What do you get when you mix an Iranian born-and-educated CEO, two college dropouts, a stint in China, a short-lived consumer business and the Irish startup visa program? A natural-language processing startup called Aylien, naturally. Although, jokes aside, it might represent something much larger than the company’s business acumen if Aylien is able to succeed in this field.
Aylien, which launched in 2010 as a consumer business with a product called Talk.ee (“basically, a better Reddit,” founder and CEO Parsa Ghaffari said), pivoted in late February into the business-to-business world with a collection of API services that expose its text-analysis capabilities to interested developers. “[We] realized that maybe we are not a consumer team by nature,” Ghaffari said. “It’s like going to the gym because the cool guys are doing it.”
Among the new products is a text-analysis API that performs tasks such as classification, entity and concept extraction, language recognition and summarization. It’s also working on a few others including an API for building intelligent news-reader apps, and some for social-media management and news tickers for websites. As of last week, Aylien claimed about 40 paying users, Ghaffari said, largely in the publishing, social media and legal industries (i.e., ones that can benefit from automatically classifying and tagging content).
However, as interesting as the company’s history might be (it has pretty much moved from one startup haven to another since launching in 2010) and even as good as its products might be, Aylien might be most interesting because it’s not staffed by a team of machine-learning experts from top universities, as is so often the case with companies or projects tackling natural-language processing. No, Aylien is a bunch of programmers who learned some NLP to build Talk.ee and then taught themselves even more when they decided to start selling NLP as a service.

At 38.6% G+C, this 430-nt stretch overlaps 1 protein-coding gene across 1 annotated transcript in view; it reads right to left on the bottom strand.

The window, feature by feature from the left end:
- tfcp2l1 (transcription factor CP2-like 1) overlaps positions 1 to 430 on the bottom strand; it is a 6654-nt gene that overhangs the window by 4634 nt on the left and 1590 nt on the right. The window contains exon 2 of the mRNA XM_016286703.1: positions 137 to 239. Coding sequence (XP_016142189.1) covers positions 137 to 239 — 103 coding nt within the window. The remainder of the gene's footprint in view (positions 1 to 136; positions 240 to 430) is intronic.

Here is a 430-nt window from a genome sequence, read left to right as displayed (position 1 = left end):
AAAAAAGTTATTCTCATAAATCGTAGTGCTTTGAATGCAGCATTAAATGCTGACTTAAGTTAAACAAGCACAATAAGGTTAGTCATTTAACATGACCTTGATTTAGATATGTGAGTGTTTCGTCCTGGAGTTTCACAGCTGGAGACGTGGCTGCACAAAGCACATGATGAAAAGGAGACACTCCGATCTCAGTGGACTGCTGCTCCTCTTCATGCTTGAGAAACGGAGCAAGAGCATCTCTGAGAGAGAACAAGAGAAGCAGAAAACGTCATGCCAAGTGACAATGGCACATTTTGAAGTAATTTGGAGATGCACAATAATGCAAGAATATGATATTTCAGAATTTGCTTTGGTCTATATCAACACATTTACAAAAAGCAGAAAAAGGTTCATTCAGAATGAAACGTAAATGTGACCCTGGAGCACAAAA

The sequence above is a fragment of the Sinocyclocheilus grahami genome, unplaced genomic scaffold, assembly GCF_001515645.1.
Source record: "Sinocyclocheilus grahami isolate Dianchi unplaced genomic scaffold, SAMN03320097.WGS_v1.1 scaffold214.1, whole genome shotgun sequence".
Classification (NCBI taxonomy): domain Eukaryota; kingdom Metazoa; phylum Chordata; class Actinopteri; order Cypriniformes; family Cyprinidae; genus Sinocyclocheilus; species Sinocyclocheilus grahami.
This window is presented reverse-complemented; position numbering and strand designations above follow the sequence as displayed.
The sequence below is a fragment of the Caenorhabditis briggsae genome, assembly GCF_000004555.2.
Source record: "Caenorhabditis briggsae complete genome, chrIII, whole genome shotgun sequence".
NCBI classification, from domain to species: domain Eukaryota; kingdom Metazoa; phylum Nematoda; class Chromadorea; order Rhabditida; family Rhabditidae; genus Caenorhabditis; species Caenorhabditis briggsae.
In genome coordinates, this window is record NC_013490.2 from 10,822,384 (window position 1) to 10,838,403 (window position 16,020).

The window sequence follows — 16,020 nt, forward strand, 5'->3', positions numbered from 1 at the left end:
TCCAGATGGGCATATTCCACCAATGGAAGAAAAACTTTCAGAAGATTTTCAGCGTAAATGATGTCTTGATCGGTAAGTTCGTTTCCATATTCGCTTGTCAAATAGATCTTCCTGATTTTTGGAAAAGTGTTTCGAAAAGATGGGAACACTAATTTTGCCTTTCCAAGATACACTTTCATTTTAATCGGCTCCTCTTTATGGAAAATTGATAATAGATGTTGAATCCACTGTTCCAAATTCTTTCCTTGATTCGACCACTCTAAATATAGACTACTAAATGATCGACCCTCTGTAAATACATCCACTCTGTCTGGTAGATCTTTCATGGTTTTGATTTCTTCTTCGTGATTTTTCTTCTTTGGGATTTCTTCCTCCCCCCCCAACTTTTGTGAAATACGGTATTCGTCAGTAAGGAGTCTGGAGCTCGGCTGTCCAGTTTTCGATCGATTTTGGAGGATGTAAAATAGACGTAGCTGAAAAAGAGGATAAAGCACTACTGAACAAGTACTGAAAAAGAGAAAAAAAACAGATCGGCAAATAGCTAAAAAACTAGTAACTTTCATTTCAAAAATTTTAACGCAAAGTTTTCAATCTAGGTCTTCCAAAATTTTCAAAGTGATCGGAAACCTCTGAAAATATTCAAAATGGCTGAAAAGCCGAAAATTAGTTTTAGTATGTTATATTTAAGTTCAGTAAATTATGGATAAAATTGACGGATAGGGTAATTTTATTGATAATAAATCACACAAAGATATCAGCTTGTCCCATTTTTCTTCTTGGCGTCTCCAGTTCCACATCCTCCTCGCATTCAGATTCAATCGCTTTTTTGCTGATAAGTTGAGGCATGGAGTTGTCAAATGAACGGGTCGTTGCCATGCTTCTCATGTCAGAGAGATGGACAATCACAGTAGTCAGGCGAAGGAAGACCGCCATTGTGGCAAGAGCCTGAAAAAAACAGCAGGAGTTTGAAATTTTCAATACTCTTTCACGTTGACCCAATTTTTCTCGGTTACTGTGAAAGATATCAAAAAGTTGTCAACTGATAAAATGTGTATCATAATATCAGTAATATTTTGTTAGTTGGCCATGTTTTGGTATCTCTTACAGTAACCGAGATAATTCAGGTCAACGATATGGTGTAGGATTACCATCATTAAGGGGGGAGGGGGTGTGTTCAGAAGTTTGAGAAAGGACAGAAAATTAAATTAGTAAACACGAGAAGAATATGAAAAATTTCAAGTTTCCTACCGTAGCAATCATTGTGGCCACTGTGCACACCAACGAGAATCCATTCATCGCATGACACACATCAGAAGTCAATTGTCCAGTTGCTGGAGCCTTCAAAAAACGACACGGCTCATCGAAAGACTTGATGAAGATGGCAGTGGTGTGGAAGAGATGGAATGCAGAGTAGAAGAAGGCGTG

“We are not really here to improve natural-language processing or machine learning,” Ghaffari said. “We’re here to make them mainstream.” He thinks the company’s focus on real-world applications will help it make money and open the technology to more users than would be possible if it were constantly researching the next best techniques.
It’s an extreme take on one of the big themes of our Structure Data conference this year (just two weeks away now, March 19-20 in New York), which is that advanced machine learning and artifical intelligence capabilities are getting much easier for mere mortals to consume. We have a talk dedicated to this idea with Eliot Turner of AlchemyAPI (almost certainly the upstart Aylien’s biggest competition) and Stephen Gold of IBM’s Watson group, but several other speakers are aiming to do similar things. Size aside, the big difference between Aylien and these companies is that they still rely on engineering and even leadership teams full of machine learning experts and Ph.Ds.
Aylien is a product of an even newer world, one where there’s enough free information floating around that a group of less-pedigreed developers can learn enough to start a business around NLP that might well be good enough to solve some real problems for businesses. I don’t want to oversell the importance of Aylien or its NLP prowess, but if it’s able to succeed in an NLP space dominated by Stanford and MIT alumni, that might say a lot about how much faster we can expect new technologies to hit the mainstream in the coming years, especially when they have the cloud to deliver them.